Once in a blue moon, you actually get one.
Tonight will be the second full moon in the month, a limited occurrence that won’t happen again until the summer of 2015.
The rarity of this event is what spawned the phrase named in its honor, said Megan Dominguez, education and planetarium manager of miSci, formerly known as the Schenectady Museum & Suits-Bueche Planetarium.
“I use the expression once in a blue moon a lot, but that might be because of how I was brought up,” Dominguez said. “I used the expression before I knew what blue moon meant.” The moon will be its normal color tonight, despite the phrase.
The event is rare because the lunar calendar — keyed to the phases of the moon — doesn’t exactly line up with the Gregorian calendar, which is the official name for the 12-month calendar in common use. A lunar month is a little less than 30 days.
As a two-word phrase, “blue moon” can be seen in different corners of pop culture, including the often covered 1930s classic song “Blue Moon” and the Blue Moon Detective Agency on the television show “Moonlighting.”
Dominguez said she hopes people take some time tonight to soak in the moon and noted that the 2 p.m. show at the miSci’s planetarium will be explaining the event. Shows this weekend will also address it.
Even people who aren’t normally moon-watchers might be sucked in, as she said, “The moon will be the most noticable thing up there.”
Dominguez added that it actually is possible to see the moon appear blue, but only because of changes in the Earth’s atmosphere. People could see the moon appear blue if there were a lot of volcanic ash in the air.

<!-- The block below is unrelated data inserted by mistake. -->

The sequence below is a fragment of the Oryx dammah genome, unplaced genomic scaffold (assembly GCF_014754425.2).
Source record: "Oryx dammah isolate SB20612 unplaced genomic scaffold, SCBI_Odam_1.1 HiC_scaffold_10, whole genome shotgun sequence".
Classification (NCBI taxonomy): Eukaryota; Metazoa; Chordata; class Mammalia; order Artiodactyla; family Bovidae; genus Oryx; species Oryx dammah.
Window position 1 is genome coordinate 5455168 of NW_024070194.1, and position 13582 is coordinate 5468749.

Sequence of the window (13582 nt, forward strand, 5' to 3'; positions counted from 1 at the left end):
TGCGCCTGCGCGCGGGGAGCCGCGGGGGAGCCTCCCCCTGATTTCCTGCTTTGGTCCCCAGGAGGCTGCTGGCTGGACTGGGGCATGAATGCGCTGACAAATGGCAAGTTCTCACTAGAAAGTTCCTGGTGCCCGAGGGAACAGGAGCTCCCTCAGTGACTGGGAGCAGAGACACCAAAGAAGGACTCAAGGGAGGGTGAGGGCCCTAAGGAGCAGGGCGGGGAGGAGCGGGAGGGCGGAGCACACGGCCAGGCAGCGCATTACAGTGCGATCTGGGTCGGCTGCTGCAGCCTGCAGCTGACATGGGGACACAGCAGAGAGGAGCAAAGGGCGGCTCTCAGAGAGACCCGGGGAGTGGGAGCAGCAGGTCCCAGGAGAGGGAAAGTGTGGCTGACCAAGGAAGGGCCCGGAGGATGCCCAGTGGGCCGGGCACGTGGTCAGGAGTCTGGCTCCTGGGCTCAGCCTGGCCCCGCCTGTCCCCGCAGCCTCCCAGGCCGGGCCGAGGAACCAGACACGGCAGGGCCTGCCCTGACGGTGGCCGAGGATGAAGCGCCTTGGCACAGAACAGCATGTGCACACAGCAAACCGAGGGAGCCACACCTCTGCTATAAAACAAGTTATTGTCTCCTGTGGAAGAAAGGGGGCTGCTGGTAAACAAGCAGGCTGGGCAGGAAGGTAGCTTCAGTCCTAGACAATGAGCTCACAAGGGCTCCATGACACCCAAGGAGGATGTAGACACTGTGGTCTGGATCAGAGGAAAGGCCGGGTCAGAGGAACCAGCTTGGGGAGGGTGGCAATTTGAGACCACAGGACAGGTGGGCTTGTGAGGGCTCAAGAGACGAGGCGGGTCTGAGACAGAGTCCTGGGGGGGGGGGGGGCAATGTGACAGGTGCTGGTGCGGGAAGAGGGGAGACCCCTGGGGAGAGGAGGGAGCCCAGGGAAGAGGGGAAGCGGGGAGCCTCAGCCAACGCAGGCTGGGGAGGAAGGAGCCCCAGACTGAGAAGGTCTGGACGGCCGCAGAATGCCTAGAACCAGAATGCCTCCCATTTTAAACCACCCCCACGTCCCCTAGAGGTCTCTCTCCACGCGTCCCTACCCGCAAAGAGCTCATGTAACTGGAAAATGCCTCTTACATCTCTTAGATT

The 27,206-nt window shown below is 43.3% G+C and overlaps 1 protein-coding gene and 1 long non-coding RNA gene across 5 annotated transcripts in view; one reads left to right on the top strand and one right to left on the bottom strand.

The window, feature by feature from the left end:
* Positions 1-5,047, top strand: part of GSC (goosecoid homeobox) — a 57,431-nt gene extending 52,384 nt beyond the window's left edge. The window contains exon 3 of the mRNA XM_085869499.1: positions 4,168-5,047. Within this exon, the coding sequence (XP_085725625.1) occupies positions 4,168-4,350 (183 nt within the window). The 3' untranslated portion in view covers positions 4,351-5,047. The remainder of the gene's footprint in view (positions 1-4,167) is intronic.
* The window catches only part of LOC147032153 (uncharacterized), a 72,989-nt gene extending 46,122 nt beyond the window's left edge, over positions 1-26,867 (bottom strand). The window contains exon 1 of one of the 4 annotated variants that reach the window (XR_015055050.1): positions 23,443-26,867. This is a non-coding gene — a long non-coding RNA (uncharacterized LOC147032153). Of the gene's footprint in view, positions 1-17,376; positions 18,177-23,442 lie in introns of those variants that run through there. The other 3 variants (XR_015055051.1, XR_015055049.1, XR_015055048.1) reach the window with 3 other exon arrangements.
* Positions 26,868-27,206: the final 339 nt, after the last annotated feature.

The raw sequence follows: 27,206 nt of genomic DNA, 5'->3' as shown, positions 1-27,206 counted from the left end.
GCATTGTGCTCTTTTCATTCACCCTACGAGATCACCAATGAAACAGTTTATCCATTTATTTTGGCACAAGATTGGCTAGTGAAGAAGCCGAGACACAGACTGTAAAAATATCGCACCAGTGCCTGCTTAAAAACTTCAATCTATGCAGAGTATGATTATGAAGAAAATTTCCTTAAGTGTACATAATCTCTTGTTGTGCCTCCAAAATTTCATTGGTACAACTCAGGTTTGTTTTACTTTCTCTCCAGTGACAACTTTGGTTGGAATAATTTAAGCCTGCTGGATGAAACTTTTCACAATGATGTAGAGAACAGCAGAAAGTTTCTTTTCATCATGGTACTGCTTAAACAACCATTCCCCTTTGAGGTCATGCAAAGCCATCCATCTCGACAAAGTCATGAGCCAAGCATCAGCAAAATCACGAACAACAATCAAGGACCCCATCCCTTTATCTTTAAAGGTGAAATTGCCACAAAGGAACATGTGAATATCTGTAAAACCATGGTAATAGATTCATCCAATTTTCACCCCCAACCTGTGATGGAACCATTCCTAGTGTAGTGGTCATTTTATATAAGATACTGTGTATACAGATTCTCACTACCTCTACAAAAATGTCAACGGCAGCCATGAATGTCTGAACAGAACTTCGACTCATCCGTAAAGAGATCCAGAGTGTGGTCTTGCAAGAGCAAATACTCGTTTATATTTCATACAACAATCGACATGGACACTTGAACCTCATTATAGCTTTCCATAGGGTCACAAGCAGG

Astronomers probably won’t be looking up to view the moon unless they have a bit of an emotional streak, said Union College professor and observatory manager Francis Wilkin.
“Astronomers don’t really look at the blue moon. Mostly poets. It’s a romantic kind of thing,” he said.
The reason the event doesn’t send astronomers to their telescopes is that there’s nothing scientifically unique about it. In fact, because it is a full moon most of the easily visible details will be washed out by glare. “From an astronomy point of view it isn’t considered that interesting,” Wilkin said.
Instead, astronomers get more excited when the moon is in the first quarter or crescent phase, as long shadows are presented then and allow for a three dimensional view of the surface. He recommended that people look at the next first-quarter moon, which they can see for free from the Union College’s observatory on Sept. 21 from 7 to 9 p.m.
According to multiple national news reports, the blue moon will also serve to bid farewell to astronaut Neil Armstrong, who died on Saturday. The first man to walk on the moon will have his funeral today.